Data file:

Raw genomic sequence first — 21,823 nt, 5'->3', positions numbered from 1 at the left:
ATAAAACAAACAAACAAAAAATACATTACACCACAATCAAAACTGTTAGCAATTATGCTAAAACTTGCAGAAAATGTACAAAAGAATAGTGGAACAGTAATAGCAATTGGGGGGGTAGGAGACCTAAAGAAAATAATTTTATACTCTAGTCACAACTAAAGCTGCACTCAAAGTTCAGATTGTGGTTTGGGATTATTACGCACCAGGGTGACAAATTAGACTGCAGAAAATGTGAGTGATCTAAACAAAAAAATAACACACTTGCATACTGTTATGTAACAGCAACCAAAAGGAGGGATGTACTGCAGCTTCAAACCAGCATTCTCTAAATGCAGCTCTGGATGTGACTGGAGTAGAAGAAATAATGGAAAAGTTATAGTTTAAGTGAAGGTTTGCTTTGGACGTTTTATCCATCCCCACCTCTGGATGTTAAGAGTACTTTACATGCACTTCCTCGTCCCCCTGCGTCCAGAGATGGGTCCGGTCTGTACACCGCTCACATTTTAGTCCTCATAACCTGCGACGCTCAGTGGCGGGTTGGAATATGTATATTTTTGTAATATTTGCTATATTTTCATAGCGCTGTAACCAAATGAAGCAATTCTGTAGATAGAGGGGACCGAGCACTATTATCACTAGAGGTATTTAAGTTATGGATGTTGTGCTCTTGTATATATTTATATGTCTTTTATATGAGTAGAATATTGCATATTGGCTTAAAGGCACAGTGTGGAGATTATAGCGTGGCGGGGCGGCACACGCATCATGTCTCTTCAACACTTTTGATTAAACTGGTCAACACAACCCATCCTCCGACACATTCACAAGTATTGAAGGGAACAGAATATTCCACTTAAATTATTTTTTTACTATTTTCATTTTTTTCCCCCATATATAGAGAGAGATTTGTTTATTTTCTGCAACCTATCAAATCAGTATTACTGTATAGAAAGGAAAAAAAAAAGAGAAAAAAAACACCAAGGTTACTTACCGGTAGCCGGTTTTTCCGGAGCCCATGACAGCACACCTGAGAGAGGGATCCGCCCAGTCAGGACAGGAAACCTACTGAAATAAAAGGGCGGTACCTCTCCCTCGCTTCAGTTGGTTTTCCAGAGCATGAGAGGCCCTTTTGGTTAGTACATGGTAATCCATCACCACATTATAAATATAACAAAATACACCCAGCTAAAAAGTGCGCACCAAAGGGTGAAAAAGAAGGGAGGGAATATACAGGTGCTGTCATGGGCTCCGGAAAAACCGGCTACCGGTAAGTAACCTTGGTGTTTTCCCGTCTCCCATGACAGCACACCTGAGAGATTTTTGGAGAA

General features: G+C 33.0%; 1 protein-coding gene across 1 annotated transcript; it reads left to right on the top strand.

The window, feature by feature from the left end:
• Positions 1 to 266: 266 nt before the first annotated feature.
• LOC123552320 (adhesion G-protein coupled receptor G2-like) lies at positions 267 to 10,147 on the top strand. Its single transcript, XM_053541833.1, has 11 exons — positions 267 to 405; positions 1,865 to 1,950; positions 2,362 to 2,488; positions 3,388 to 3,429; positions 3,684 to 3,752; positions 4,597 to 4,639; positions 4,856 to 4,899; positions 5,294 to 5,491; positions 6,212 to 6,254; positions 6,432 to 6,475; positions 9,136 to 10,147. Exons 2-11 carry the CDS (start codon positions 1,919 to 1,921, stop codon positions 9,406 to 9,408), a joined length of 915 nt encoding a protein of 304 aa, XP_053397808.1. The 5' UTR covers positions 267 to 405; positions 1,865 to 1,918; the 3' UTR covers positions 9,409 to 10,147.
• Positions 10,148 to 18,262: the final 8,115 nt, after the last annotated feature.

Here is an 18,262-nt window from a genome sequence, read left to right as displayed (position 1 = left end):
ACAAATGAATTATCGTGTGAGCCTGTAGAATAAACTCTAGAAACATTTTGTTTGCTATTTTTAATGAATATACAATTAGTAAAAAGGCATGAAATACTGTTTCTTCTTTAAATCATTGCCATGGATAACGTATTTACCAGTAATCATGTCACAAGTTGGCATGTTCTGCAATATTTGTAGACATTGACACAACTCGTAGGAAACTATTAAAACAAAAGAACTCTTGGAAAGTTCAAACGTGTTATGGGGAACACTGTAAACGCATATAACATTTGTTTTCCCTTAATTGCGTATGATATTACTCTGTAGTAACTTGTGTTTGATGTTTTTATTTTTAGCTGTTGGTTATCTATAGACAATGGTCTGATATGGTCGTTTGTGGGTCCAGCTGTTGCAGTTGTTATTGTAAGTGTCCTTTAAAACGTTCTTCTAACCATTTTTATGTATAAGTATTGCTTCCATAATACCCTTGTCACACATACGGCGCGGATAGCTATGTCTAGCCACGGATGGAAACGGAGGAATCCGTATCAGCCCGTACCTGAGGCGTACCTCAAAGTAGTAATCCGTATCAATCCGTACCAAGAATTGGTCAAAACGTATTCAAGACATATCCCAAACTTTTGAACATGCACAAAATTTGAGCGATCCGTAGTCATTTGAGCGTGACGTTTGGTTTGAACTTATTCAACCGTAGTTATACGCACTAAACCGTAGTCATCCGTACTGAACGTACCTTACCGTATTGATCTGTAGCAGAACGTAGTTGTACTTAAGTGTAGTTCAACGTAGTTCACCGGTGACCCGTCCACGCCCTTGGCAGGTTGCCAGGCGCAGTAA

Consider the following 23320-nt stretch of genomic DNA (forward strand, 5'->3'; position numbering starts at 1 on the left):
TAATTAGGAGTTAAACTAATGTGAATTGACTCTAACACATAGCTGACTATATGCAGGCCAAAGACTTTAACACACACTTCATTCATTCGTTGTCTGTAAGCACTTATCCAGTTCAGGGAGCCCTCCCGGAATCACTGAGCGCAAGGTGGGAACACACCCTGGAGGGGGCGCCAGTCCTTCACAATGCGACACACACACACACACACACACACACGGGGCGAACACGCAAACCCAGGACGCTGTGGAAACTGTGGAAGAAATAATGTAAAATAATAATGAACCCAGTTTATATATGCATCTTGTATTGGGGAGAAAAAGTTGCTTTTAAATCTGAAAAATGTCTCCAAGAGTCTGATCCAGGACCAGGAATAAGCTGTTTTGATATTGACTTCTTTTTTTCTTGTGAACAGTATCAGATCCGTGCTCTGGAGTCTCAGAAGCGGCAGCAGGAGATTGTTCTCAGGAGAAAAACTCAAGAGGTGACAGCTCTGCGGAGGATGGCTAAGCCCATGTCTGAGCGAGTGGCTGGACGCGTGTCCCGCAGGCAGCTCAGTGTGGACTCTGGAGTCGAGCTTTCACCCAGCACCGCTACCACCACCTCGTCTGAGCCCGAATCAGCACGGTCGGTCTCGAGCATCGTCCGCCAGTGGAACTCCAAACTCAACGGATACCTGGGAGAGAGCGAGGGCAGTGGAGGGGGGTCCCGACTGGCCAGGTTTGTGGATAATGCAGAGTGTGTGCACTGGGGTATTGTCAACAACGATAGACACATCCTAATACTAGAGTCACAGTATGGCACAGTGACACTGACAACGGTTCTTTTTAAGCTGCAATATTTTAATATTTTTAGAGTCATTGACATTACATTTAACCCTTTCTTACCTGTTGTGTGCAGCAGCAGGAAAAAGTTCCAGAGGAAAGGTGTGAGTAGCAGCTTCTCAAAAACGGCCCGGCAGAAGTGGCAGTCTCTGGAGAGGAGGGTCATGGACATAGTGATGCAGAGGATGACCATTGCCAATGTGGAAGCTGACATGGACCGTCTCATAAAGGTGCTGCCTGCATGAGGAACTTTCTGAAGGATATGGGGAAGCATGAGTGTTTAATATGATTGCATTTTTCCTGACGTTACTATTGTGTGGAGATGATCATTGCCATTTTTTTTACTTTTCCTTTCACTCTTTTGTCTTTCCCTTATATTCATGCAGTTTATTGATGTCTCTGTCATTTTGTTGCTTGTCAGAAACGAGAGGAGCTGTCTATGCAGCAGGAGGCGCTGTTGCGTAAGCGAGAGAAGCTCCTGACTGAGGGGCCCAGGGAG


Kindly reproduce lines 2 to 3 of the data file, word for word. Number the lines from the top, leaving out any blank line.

ATAAAACAAACAAACAAAAAATACATTACACCACAATCAAAACTGTTAGCAATTATGCTAAAACTTGCAGAAAATGTACAAAAGAATAGTGGAACAGTAATAGCAATTGGGGGGGTAGGAGACCTAAAGAAAATAATTTTATACTCTAGTCACAACTAAAGCTGCACTCAAAGTTCAGATTGTGGTTTGGGATTATTACGCACCAGGGTGACAAATTAGACTGCAGAAAATGTGAGTGATCTAAACAAAAAAATAACACACTTGCATACTGTTATGTAACAGCAACCAAAAGGAGGGATGTACTGCAGCTTCAAACCAGCATTCTCTAAATGCAGCTCTGGATGTGACTGGAGTAGAAGAAATAATGGAAAAGTTATAGTTTAAGTGAAGGTTTGCTTTGGACGTTTTATCCATCCCCACCTCTGGATGTTAAGAGTACTTTACATGCACTTCCTCGTCCCCCTGCGTCCAGAGATGGGTCCGGTCTGTACACCGCTCACATTTTAGTCCTCATAACCTGCGACGCTCAGTGGCGGGTTGGAATATGTATATTTTTGTAATATTTGCTATATTTTCATAGCGCTGTAACCAAATGAAGCAATTCTGTAGATAGAGGGGACCGAGCACTATTATCACTAGAGGTATTTAAGTTATGGATGTTGTGCTCTTGTATATATTTATATGTCTTTTATATGAGTAGAATATTGCATATTGGCTTAAAGGCACAGTGTGGAGATTATAGCGTGGCGGGGCGGCACACGCATCATGTCTCTTCAACACTTTTGATTAAACTGGTCAACACAACCCATCCTCCGACACATTCACAAGTATTGAAGGGAACAGAATATTCCACTTAAATTATTTTTTTACTATTTTCATTTTTTTCCCCCATATATAGAGAGAGATTTGTTTATTTTCTGCAACCTATCAAATCAGTATTACTGTATAGAAAGGAAAAAAAAAAGAGAAAAAAAACACCAAGGTTACTTACCGGTAGCCGGTTTTTCCGGAGCCCATGACAGCACACCTGAGAGAGGGATCCGCCCAGTCAGGACAGGAAACCTACTGAAATAAAAGGGCGGTACCTCTCCCTCGCTTCAGTTGGTTTTCCAGAGCATGAGAGGCCCTTTTGGTTAGTACATGGTAATCCATCACCACATTATAAATATAACAAAATACACCCAGCTAAAAAGTGCGCACCAAAGGGTGAAAAAGAAGGGAGGGAATATACAGGTGCTGTCATGGGCTCCGGAAAAACCGGCTACCGGTAAGTAACCTTGGTGTTTTCCCGTCTCCCATGACAGCACACCTGAGAGATTTTTGGAGAA

General features: G+C 33.0%; 1 protein-coding gene across 1 annotated transcript; it reads left to right on the top strand.